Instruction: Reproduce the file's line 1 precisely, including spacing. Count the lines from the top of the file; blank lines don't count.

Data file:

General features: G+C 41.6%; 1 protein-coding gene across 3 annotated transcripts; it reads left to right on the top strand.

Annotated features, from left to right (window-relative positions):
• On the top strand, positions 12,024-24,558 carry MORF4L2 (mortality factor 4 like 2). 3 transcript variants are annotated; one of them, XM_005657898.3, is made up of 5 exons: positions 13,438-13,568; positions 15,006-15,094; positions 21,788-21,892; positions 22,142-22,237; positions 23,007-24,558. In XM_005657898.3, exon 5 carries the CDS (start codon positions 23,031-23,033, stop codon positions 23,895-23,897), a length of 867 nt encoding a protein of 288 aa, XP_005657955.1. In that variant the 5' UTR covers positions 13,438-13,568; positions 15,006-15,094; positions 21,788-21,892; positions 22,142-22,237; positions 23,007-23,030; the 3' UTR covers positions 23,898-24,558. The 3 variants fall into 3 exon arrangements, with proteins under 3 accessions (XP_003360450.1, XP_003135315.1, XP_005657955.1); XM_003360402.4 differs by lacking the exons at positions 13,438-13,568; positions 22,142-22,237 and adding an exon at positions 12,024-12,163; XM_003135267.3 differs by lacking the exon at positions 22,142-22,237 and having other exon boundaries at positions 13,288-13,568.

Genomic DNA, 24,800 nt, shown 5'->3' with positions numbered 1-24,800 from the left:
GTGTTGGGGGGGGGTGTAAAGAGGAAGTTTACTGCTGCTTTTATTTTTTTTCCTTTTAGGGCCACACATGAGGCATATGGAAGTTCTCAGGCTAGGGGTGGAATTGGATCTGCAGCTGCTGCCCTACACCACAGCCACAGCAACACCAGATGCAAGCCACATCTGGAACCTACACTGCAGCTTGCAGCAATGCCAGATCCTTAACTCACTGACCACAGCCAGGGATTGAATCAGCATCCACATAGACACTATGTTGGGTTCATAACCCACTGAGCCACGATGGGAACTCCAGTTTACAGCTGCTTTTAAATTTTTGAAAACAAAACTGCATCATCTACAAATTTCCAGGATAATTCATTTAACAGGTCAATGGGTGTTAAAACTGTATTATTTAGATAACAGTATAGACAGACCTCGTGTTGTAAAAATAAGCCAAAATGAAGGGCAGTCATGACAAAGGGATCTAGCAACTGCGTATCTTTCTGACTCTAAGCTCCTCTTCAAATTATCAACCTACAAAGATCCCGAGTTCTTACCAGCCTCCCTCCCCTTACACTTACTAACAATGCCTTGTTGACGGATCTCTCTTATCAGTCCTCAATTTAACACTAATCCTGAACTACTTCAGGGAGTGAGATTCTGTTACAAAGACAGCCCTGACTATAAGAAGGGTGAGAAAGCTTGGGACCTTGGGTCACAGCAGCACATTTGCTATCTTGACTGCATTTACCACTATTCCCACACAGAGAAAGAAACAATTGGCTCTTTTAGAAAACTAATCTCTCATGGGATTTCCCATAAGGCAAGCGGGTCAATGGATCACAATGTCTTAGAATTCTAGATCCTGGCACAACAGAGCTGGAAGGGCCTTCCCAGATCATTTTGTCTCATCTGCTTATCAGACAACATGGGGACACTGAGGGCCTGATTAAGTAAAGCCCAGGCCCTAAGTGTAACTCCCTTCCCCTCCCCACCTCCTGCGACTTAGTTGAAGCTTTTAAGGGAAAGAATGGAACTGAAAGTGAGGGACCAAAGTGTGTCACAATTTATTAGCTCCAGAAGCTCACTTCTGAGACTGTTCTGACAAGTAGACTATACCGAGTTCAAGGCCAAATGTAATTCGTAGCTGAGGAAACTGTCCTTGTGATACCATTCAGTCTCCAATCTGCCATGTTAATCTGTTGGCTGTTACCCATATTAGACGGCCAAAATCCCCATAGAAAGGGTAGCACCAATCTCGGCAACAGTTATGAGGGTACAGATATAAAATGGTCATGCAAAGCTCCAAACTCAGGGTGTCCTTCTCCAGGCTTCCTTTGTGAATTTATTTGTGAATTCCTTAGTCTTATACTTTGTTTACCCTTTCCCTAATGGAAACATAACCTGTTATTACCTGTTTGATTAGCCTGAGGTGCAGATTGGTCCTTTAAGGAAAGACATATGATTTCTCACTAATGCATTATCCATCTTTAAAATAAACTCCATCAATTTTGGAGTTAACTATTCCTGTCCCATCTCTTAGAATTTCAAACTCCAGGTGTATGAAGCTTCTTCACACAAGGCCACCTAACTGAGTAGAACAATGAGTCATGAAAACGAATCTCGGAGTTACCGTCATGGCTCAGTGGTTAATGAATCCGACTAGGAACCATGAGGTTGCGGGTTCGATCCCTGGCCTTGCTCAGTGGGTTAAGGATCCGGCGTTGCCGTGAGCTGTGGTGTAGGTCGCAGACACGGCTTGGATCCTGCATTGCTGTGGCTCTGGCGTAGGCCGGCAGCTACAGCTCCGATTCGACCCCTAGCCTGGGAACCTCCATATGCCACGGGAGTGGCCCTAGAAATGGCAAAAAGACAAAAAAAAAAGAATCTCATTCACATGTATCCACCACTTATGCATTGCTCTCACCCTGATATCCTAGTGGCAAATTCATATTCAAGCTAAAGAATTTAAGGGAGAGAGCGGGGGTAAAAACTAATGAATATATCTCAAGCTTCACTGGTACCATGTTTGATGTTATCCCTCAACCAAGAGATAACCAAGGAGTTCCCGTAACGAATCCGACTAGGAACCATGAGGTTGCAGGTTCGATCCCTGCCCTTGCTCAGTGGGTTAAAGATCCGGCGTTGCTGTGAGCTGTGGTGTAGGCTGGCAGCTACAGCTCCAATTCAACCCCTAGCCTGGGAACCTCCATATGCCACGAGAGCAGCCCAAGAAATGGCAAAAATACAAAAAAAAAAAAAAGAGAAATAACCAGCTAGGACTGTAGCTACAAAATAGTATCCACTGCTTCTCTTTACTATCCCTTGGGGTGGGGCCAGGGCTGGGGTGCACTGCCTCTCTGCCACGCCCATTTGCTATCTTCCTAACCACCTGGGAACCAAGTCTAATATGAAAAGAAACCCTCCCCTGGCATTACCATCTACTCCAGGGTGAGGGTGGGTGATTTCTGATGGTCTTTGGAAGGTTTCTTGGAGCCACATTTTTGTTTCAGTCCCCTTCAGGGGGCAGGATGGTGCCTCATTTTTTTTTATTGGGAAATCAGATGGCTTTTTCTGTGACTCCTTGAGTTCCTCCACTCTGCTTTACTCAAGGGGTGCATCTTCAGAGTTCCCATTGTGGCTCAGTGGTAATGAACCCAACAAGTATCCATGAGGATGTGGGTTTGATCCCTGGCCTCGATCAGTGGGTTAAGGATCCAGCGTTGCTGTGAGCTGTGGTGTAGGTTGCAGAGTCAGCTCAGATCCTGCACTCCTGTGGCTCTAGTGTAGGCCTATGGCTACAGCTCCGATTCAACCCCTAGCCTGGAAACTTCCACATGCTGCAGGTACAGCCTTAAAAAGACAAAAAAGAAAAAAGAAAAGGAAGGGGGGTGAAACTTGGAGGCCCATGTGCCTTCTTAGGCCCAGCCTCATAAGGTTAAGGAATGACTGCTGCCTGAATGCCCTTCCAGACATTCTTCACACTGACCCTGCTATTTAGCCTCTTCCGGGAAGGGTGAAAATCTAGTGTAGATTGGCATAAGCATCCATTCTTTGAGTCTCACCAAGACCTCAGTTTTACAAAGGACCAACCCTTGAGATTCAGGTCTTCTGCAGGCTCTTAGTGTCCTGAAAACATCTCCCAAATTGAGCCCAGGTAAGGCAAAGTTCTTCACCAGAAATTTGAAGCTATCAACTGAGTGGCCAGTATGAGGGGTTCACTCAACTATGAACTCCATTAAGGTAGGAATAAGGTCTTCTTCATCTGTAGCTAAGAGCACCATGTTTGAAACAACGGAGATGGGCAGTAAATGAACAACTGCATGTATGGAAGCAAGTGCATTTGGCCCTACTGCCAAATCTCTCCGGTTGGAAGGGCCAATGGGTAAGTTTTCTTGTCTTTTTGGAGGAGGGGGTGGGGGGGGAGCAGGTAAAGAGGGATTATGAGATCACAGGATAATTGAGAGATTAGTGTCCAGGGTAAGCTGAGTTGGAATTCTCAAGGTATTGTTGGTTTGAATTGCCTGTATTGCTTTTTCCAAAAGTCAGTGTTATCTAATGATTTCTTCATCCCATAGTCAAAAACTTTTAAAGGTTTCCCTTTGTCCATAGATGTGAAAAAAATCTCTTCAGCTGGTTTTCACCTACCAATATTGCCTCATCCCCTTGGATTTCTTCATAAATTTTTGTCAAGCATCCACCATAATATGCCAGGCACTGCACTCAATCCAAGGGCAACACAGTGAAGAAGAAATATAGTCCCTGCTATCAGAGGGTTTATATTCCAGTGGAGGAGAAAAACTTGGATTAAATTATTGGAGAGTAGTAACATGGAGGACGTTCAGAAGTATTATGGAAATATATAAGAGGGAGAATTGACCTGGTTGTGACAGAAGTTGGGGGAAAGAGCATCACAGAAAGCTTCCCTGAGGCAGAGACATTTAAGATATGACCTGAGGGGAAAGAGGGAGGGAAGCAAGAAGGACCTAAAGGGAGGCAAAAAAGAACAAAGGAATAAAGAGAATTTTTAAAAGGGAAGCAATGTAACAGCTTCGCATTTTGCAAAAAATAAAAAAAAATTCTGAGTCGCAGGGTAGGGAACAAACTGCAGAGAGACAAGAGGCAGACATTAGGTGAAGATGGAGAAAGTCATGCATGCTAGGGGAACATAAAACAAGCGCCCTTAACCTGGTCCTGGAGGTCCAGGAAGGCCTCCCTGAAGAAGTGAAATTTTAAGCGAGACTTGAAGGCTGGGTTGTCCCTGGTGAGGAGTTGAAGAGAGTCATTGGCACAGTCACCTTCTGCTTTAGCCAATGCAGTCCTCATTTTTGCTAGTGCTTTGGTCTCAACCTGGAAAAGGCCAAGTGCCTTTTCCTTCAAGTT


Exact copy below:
General features: G+C 41.6%; 1 protein-coding gene across 3 annotated transcripts; it reads left to right on the top strand.